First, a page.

Silver, the malleable, durable and beautiful metal, has been used to make coins worldwide for more than 2,500 years. Early Greek coins were struck in silver, and Rome too had its denarius, which was circulated throughout its vast empire. In Britain, sterling silver pennies were first produced by the Anglo-Saxon kings.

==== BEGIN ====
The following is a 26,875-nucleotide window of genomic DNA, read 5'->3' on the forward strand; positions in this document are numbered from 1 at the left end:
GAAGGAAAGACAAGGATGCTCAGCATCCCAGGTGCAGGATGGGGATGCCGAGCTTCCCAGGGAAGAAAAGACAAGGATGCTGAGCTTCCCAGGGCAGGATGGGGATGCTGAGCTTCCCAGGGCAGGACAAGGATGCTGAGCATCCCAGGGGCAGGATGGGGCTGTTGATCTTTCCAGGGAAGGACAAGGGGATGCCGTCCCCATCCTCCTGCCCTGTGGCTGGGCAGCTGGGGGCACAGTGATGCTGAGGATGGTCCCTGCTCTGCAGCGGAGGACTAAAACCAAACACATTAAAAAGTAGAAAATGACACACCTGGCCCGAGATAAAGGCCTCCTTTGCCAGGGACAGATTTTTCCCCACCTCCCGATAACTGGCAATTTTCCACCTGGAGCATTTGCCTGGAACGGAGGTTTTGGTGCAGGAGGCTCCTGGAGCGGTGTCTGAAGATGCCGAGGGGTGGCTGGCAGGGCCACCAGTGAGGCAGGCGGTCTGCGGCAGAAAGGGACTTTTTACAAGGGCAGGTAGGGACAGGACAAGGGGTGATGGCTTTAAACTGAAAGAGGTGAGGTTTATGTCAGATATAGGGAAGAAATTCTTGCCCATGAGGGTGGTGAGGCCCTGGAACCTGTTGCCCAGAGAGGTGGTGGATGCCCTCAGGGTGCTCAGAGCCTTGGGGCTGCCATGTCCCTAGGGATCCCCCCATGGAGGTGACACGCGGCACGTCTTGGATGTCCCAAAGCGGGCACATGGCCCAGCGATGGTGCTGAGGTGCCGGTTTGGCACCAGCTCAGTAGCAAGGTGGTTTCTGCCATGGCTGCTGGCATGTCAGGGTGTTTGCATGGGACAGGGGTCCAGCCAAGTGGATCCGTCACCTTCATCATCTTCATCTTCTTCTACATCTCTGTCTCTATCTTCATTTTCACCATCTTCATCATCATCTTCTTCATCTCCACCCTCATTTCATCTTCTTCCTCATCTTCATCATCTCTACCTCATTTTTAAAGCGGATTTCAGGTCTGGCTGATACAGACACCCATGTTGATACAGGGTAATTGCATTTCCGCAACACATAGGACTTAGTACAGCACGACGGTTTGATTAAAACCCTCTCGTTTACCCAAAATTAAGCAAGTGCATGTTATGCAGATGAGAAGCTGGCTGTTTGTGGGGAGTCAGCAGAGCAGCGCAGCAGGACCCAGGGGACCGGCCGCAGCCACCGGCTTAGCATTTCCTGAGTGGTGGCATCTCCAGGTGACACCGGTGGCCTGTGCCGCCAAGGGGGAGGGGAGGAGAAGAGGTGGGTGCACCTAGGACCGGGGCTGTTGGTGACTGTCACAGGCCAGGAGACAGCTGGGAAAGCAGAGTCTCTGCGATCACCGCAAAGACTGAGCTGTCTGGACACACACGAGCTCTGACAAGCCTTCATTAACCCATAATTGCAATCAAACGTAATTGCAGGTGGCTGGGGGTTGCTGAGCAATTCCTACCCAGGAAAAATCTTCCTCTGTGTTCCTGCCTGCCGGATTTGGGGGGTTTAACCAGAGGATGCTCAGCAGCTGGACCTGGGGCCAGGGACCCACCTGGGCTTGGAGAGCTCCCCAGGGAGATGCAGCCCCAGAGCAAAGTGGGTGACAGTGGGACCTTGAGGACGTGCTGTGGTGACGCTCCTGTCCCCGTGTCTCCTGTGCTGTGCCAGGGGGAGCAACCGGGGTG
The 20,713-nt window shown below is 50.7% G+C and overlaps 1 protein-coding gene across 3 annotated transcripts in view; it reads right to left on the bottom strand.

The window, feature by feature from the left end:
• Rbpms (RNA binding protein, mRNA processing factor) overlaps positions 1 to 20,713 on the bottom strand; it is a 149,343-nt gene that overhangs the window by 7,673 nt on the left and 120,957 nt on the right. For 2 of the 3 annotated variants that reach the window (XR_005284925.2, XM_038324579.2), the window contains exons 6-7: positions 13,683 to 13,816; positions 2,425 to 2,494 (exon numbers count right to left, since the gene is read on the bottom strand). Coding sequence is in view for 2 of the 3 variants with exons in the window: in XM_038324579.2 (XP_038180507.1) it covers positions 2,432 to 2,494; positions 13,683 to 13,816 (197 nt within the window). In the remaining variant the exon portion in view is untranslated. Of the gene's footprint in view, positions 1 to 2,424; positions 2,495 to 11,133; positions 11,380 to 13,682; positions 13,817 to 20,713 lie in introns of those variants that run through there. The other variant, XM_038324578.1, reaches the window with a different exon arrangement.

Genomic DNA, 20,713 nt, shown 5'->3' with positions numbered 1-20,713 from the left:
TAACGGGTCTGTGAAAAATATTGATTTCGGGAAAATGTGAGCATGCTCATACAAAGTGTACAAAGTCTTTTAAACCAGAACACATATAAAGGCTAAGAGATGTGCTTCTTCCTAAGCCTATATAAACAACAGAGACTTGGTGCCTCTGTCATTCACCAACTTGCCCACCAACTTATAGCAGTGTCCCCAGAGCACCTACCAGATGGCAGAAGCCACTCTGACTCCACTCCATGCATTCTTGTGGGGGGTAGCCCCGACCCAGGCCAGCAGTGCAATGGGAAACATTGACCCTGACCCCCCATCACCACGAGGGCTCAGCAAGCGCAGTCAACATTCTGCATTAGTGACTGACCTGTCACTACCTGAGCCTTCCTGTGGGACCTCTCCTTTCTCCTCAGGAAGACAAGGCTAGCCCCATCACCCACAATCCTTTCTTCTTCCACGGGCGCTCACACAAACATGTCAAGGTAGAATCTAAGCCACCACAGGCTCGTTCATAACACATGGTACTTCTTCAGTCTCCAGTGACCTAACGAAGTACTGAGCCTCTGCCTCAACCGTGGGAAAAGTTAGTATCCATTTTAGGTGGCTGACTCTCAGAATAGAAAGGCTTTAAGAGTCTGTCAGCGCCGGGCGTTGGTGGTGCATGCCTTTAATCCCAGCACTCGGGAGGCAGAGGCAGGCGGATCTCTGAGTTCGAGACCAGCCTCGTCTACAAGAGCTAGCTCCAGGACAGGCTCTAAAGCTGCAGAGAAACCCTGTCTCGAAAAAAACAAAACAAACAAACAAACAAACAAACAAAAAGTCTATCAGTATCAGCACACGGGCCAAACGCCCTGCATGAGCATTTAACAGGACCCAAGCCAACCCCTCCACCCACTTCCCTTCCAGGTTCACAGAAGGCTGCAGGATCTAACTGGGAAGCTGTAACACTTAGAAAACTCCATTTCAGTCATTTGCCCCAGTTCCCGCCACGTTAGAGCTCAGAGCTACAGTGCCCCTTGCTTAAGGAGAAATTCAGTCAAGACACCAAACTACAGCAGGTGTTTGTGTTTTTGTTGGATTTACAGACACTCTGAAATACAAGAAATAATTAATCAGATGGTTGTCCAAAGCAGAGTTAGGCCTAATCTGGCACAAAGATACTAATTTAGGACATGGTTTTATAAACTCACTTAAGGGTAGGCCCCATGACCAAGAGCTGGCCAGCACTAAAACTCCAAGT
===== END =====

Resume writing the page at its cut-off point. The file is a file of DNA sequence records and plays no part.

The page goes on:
Today, silver remains a valued and important metal, admired by collectors and appreciated by those who make coins. The chemical symbol for silver is Ag from its Roman name Argentum which means ‘white and shining.’ Its atomic number is 47. At The Royal Mint we use different types of silver for our coins, including fine silver and sterling silver and our ranges can include silver Proof and silver Piedfort coins.